Specialty coffee is A Thing now. Macchiatos, cappuccinos, lattes, and frappés are all the rage. Of course, no list of specialty coffee would be complete without mentioning the notorious pumpkin spice flavoring that goes into everything imaginable come autumn.
Most ketonians figure out relatively quickly that the coffee shop is largely not your friend. All those fancy-pants beverages are loaded with sugar and other ingredients that are decidedly not on the keto-approved list. At the same time, we don't expect people to be hermits and only ever eat or drink stuff they've made themselves from absolute scratch. So what's a ketonian to do at the coffee shop?
The easiest and best answer is to order a plain coffee with a little bit of cream (preferably heavy whipping cream if the shop in question has it). We realize that for a lot of folks that answer is not satisfactory. We can't tell you what to order but we can give you some tips on how to navigate the tricky waters of the coffee shop.
- Go in prepared
- Check out ingredients online, if available, and know what goes into your drink before you walk up to the counter. Most specialty drinks are made with copious amounts of milk, sugar-laden syrups, and a sugary base of some kind goes into almost all blended beverages. That's all before they ever bother to put in the coffee. If you know ahead of time what's in your favorite blend, you can ask the barista to substitute or leave out unfriendly ingredients.
- Sugar-free shots are questionable
- When looking at the nutrition information for the sugar-free flavorings at the two most prominent coffee chains, we found that the average sugar-free flavor shot is not only a minimum of one carb per shot (and many are in the two-to-four carb per shot range), they also contain a whole pile of questionable ingredients. One common ingredient is maltitol, a sugar alcohol that's very high on the glycemic index (52), will raise your blood sugar as well as cause an insulin response, and is notorious for causing serious and intense gastric distress. Another common ingredient is maltodextrin, a sugar derivative that is higher on the glycemic index than table sugar (ranging from 85-105, whereas sugar is 60) and can cause blood sugar and insulin responses. While your best bet is to avoid them altogether, realistically we know people are going to use them. Just be aware that the more pumps added, the higher the carb count. Be very wary of having your barista add more than a pump or two per drink. Also, be aware that the sweetener packets most companies carry are going to have around one carb, minimum, and many are bulked with unfriendly ingredients. That includes stevia packets, so don't be fooled into thinking you can add five of them to your drink without consequence.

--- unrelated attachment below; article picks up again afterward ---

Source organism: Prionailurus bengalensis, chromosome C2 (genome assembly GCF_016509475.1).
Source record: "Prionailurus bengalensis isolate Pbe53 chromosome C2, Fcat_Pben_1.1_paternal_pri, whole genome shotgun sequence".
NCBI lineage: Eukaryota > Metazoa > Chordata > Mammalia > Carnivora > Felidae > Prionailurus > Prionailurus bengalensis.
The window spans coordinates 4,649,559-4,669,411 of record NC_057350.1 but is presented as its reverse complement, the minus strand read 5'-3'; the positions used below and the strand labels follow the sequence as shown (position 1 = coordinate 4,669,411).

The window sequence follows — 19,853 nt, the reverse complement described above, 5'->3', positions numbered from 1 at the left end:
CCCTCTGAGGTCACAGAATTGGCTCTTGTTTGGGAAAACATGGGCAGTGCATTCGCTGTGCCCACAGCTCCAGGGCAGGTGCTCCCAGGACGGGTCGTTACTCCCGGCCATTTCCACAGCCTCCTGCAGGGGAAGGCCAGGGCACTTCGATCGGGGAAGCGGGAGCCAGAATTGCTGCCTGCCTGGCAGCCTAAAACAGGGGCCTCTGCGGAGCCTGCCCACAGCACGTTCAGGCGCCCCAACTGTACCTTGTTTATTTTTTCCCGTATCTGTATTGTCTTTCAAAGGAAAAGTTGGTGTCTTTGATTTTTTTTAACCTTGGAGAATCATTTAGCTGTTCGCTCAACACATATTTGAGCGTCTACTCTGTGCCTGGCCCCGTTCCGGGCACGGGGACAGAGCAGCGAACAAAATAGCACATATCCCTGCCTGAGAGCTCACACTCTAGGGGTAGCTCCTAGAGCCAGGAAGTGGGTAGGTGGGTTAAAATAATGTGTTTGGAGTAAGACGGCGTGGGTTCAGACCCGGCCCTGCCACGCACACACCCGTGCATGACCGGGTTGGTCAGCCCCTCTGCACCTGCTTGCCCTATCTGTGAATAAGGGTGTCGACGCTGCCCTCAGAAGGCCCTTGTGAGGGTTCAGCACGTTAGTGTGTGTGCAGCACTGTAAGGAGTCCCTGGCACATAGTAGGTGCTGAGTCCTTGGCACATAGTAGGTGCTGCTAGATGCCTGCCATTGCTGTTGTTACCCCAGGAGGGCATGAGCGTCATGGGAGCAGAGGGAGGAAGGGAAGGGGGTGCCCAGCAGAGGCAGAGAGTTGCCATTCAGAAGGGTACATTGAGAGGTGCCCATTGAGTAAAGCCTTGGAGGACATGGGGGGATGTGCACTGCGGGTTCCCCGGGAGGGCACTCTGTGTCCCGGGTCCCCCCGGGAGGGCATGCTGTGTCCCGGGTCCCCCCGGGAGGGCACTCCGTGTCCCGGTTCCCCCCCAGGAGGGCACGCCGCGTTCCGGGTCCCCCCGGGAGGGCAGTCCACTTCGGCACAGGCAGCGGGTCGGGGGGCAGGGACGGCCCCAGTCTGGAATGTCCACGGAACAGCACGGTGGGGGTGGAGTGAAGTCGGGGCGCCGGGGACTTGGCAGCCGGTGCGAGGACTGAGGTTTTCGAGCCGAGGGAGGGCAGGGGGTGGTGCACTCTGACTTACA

- Watch for unexpected additions
- Most specialty drinks (yes, even those labeled as "light" or "sugar-free") are automatically made with a simple syrup (a mixture of sugar and water) or, in the case of blended drinks, a sugary base that is used to keep the drink from icing over and to make it pourable. These additions are usually assumed to be desired when you order, so you will need to specifically ask the barista to leave out any syrups or bases they would normally use to make the drink, and then watch them make it. That's italicized for a reason. Without being accusatory, we need to point out that people are people and the natural inclination is to do whatever is easiest for them. That's not to imply maliciousness. This is just a tendency of human nature. Unfortunately, this mean when an unsuspecting keto customer orders a specialty drink and isn't paying attention, some baristas will add the base ingredients anyway simply to make preparation easier, or maybe they are just forgetful and add it while on autopilot. Whatever the reason behind the addition, you need to be aware that these kind of mistakes can be made if you don't specifically ask for this stuff to be excluded and then pay attention to what's happening to your drink behind the counter.